If the results will confirm the hypothesis, this trial will support feedback as a way to improve group treatment attendance for outpatients with eating disorders.
ClinicalTrials.gov identifier: NCT01693237.
Notes
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PubMed ID
24754974 View in PubMed
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No-shows, drop-outs and completers in psychotherapeutic treatment: demographic and clinical predictors in a large sample of non-psychotic patients.

https://arctichealth.org/en/permalink/ahliterature140671
Source
Nord J Psychiatry. 2011 Jun;65(3):183-91
Publication Type
Article
Date
Jun-2011
Author
Morten Fenger
Erik Lykke Mortensen
Stig Poulsen
Marianne Lau
Author Affiliation
Stolpegaard Psychotherapy Centre, Mental Health Services, Capital Region of Denmark. Morten.Fenger@.regionh.dk
Source
Nord J Psychiatry. 2011 Jun;65(3):183-91
Date
Jun-2011
Language
English
Publication Type
Article
Keywords
Adult
Age Factors
Cross-Sectional Studies
Denmark
Educational Status
Female
Humans
Logistic Models
Male
Mental Disorders - psychology - therapy
Patient Dropouts - psychology - statistics & numerical data
Psychiatric Status Rating Scales
Psychotherapy - statistics & numerical data
Regression Analysis
Substance-Related Disorders - psychology - therapy
Unemployment - psychology - statistics & numerical data
Abstract
A primary challenge in mental health services is a high rate of non-attendance (i.e. no-show and drop-out) for patients referred to treatment for psychiatric disorders.
The aim of the present study was to assess the influence of demographic and clinical variables on mental health treatment attendance and to investigate differences in predictors for no-shows and drop-outs.
A naturalistic study of 2473 non-psychotic consecutive patients offered psychotherapeutic treatment at a community mental health centre in Denmark. Fifteen demographic and clinical variables were recorded at assessment. Bivariate and multiple logistic regression analyses were conducted to investigate the associations between these variables and no-show and drop-out.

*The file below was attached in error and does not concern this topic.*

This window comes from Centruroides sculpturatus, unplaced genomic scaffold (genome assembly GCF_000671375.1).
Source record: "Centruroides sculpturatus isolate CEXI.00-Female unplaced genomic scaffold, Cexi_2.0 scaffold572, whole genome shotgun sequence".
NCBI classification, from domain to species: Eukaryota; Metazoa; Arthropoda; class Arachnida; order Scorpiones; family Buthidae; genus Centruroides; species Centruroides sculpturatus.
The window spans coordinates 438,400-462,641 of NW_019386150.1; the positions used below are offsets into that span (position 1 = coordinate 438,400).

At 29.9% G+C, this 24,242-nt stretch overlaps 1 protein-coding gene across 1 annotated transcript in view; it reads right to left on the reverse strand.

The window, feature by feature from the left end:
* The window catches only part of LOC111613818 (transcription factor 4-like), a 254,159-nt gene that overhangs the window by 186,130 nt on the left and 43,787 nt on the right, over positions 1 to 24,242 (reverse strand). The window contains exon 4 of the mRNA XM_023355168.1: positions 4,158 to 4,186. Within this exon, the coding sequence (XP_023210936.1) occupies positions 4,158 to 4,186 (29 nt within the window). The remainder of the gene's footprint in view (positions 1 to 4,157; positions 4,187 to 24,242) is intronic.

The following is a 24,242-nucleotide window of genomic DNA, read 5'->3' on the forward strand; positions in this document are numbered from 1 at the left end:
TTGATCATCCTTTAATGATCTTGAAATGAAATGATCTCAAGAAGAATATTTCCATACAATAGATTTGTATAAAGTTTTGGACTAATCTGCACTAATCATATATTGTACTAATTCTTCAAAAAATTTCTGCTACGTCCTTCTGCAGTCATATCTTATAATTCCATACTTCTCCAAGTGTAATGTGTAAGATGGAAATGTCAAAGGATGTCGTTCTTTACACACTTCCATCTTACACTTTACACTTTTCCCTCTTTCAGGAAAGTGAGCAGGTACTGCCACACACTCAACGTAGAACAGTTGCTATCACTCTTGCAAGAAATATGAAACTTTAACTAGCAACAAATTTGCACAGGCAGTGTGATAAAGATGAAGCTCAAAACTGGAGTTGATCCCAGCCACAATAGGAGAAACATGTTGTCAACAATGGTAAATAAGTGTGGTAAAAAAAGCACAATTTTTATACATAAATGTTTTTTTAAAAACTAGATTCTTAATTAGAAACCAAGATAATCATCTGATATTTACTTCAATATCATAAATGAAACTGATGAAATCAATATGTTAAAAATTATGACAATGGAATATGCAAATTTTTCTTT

Of the 2473 participants, 668 (27.0%) did not show up for treatment, whereas 290 (11.7%) dropped out of treatment. Regression analysis showed that the significant predictors of treatment no-show were: age below 25, no more than the compulsory 9 years of school education, no sick leave, a diagnosis of personality disorder, a Global Assessment of Functioning score (GAF) below 40 or above 70, no previous psychiatric/psychological treatment, no use of antidepressants and substance abuse. The significant predictors of treatment drop-out were: age below 45, no more than the compulsory 9 years of school education or up to 11 years of school education, no vocational/university education, unemployment and substance abuse.
No-show was predicted by both demographic and clinical factors, whereas drop-out was predicted by demographic factors and substance abuse as the only clinical factor. Results and strategies to reduce non-attendance are discussed.
Notes
Erratum In: Nord J Psychiatry. 2011 Jun;65(3):191
PubMed ID
20854221 View in PubMed
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A register-based study of long-term healthcare use before and after psychotherapy.

https://arctichealth.org/en/permalink/ahliterature259109
Source
Nord J Psychiatry. 2014 Oct;68(7):450-9
Publication Type
Article
Date
Oct-2014
Author
Morten Fenger
Erik Lykke Mortensen
Stig Poulsen
Marianne Lau
Source
Nord J Psychiatry. 2014 Oct;68(7):450-9
Date
Oct-2014
Language
English
Publication Type
Article
Keywords
Adult
Community Mental Health Services - utilization
Delivery of Health Care - utilization
Denmark
Drug Utilization - statistics & numerical data
Female
Health Services Needs and Demand - statistics & numerical data
Hospitals, Psychiatric - utilization
Humans
Male
Mental Disorders - therapy
Middle Aged
Patient Acceptance of Health Care - statistics & numerical data
Psychotherapy
Psychotropic Drugs - therapeutic use
Registries
Treatment Outcome
Abstract
Psychotherapeutic treatment for non-psychotic disorders is associated with significant reduction in patients' symptoms, and therefore it is believed that treatment improves health and decreases the need for additional healthcare. However, little is known about long-term changes in utilization of healthcare services.
To investigate long-term changes in utilization of public healthcare services for patients referred to psychotherapeutic treatment.
A pre-post study with 761 consecutive patients and 15,220 matched individuals in a matched population reference group. Data from a comprehensive set of healthcare services were collected from central registries for 4 years prior to intake and for 4 years after completion of treatment.
Of the 761 patients, 216 did not show up for treatment and 545 completed treatment. Completer patients achieved a substantial reduction in symptoms (effect size, ES = 0.99). However, completer patients increased their use of all healthcare services by 296% (ES = 0.58) in the 4th year pre-post comparison, while the reference group increased usage by 99% (ES = 0.23). Completer patients had significantly higher increase in contacts with psychiatric hospitals (P
PubMed ID
24274838 View in PubMed